CM: You’ve always presented evidence that shows how every aspect of the 9/11 official story does not stand up to scrutiny. Why have you now decided to focus on “consensus” items of evidence?
DRG: I still believe in showing that every aspect of the official story is false. But having and demonstrating consensus are also important for various purposes. One of these is trying to get the press to give more accurate presentations of the 9/11 Truth Movement. Another one of these is what I’ve already stated: that by getting various members of the 9/11 Movement to realize that their agreement exceeds their differences, the amount of acrimony within the movement may be lessened.
CM: We know that people like Peter Dale Scott and Richard Gage were heavily pressured in an effort to get them to denounce the work of CIT. You’ve acknowledged receiving some pressure – could you describe the nature of that pressure and where it came from?
DRG: I will not name names. But the pressure, such as it was, came merely in the form of people – two or three of them, if memory serves – urging me to recant. In one case, this “urging” was rather strong.
CM: In your Consensus 9/11 initiative, the “best evidence” offered for both the Pentagon and Shanksville seems very thin (one item each). Why do you think that eliminating some of the more dramatic (although disputed) research will help convince the public that 9/11 was an inside job?
DRG: Inasmuch as you suggest that I think “eliminating some of the more dramatic (although disputed) research will help convince the public that 9/11 was an inside job,” you have misunderstood the nature of the process. I did not decide which points achieved sufficient consensus to get included in the first list of points of consensus. Several points that I had proposed were eliminated, at least momentarily, because not enough of the 20-some panelists rated them highly enough to be considered consensus. Insofar as some of the points are “disputed,” they by definition are not points of consensus. But opinions can change: points that are too disputed to make the list one month may make the list in a later month. Given the goal of helping convince people that the official story is false, consensus can, we believe, serve this goal: Insofar as people see that 20-some scholars with different areas of expertise, who have been studying 9/11 for several years, have achieved consensus on a list of points, they will, we believe, take the points more seriously than they would a statement by an individual scholar.
CM: I understand there is supposed to be a second list of items that could be added to your 13 consensus points on Is this correct?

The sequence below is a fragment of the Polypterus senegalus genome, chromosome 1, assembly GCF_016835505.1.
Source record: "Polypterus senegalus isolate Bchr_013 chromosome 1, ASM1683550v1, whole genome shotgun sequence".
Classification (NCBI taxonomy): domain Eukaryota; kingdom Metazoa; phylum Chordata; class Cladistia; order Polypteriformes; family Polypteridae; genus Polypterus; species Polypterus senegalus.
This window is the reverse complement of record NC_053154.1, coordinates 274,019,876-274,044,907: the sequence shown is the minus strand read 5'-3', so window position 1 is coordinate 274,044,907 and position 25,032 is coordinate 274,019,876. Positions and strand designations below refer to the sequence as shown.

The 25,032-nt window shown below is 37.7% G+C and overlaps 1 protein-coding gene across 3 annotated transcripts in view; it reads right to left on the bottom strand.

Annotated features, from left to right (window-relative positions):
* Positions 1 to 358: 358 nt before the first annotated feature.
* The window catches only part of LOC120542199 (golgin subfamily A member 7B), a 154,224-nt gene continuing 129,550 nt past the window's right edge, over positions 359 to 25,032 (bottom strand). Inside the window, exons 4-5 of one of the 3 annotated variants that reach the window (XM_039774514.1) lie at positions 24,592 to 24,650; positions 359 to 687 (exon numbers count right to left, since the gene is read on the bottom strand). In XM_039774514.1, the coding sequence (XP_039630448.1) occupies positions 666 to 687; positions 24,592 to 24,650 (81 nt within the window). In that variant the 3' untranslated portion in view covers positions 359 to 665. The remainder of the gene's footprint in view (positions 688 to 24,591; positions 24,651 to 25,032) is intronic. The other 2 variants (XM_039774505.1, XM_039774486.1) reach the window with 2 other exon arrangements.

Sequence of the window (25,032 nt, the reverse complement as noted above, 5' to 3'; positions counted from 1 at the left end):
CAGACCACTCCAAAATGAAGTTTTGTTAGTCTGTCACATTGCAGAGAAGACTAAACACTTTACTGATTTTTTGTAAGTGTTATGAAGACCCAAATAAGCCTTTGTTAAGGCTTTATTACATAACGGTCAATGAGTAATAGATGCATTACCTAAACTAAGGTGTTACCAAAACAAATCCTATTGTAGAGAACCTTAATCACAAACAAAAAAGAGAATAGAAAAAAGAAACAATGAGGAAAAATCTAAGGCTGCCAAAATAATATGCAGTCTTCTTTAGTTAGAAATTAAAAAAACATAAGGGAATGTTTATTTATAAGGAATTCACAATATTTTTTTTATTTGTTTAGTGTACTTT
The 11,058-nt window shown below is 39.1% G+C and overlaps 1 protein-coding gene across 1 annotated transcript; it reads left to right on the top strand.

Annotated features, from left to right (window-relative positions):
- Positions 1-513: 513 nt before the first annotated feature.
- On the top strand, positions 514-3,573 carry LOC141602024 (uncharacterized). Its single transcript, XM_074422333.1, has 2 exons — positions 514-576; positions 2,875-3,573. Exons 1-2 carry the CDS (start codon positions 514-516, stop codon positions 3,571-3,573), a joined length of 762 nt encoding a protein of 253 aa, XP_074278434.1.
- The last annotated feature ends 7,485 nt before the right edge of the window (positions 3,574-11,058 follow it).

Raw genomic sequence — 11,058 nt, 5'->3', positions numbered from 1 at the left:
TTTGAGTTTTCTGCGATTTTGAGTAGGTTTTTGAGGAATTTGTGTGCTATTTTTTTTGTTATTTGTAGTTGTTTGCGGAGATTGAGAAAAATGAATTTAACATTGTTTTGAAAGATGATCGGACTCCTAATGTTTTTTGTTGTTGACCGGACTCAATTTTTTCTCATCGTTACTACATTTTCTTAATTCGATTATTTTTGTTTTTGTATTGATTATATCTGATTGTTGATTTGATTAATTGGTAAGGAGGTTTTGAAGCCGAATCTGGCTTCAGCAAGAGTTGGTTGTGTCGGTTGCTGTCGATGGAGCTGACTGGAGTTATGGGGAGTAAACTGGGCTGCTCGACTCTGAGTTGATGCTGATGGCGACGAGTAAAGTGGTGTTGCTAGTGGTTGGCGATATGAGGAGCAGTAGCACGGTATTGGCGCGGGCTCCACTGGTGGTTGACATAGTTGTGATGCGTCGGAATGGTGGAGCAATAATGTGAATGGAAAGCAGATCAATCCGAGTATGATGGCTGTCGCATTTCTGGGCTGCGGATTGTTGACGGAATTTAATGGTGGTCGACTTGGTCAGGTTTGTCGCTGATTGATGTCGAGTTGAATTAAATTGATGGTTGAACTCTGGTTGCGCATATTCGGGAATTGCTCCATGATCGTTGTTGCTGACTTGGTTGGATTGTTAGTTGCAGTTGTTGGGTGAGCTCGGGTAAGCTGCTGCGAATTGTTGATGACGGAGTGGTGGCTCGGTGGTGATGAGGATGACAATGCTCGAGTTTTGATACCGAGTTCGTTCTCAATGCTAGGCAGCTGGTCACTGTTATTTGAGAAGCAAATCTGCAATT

DRG: Yes, that is the intent, which we are working on right now.


  1. “or even in getting our information discussed in the public sphere (in the mainstream media).”
    Mr Griffin sounds like a lovely man, and I look forwards to reading his stuff. That being said, this phrase worries me. If the media is anything like ours in the UK, then they’re extremely far up the government’s *ahem*. I’m not too sure it’ll hit mainstream.

    1. I think Griffin is just saying that the movement has not succeeded in getting media attention for the cause, and that the fault lies with the media, not the movement. I don’t think he’s saying that it has been a surprise that the media has remained silent.

  2. “DRG: I will not name names.”
    Why not? Is there some reason why those who are actively working to discredit CIT need to work in secret? Shouldn’t our movement be based on transparency? If they believe that an endorsement of CIT is wrong and dangerous, why not go public with that belief?
    Griffin absolutely should name names and this interview does nothing to bolster my faith in his consensus approach.

  3. One problem with Griffin’s consensus approach is that it is based on a false premise: that everyone agrees that it certainly, at the very least, was not a 757 piloted by al Qaeda. However, Frank Legge, in an interview with John Bursill, postulates that a human being was in control in the pilot’s seat. Go to the 59 min mark on the following podcast and hear for yourself:
    While Legge does not explicitly mention Hanjour’s name, the context is within Bursill’s lead-in, where Bursill refers to “these amateur pilots.” Even crash-hugger Bursill is somewhat bemused that Legge thinks the plane was flown by a human in the cockpit.
    Another example is Michiel de Boer, aka Snowcrash, who Legge and Chandler cite in their paper as a credible Pentagon researcher:
    “I am not convinced Hanjour could not have flown AA 77 into the Pentagon; particularly because I think the maneuvering of AA 77 has often been inappropriately described as incredibly skilled. Rather, I would describe the 757’s movements as hazardous and erratic. At this stage, I would await positive evidence of an alternative: e.g. direct evidence for remote control or control by a different pilot. I am still open to the possibility though, and I see this issue as distinct from the question of whether a plane hit.”
    and from that same thread:
    “I was speaking specifically about Hani Hanjour. He flew like the incompetent pilot he was.”
    and finally:
    “You know what I think? I think the American instructors underestimated their student. He sucked, but not enough to fail. A spiraling dead-man’s dive, clipping a VDOT pole, two trees, five lightpoles, a generator fence, a generator and the Pentagon foundation. Hanjour: ace pilot.”
    So unfortunately, Griffin’s main argument that we all agree it wasn’t Hanjour at the helm is not quite true.

  4. Kudos, Craig. Great initiative and better execution getting this response from DRG himself!
    My 2 cents:
    • I’m concerned, frankly, that DRG’s apparent change of habit, shall we say, comes after recovering from his life-threatening illness. Was DRG’s illness no accident, perhaps? Has DRG been compromised?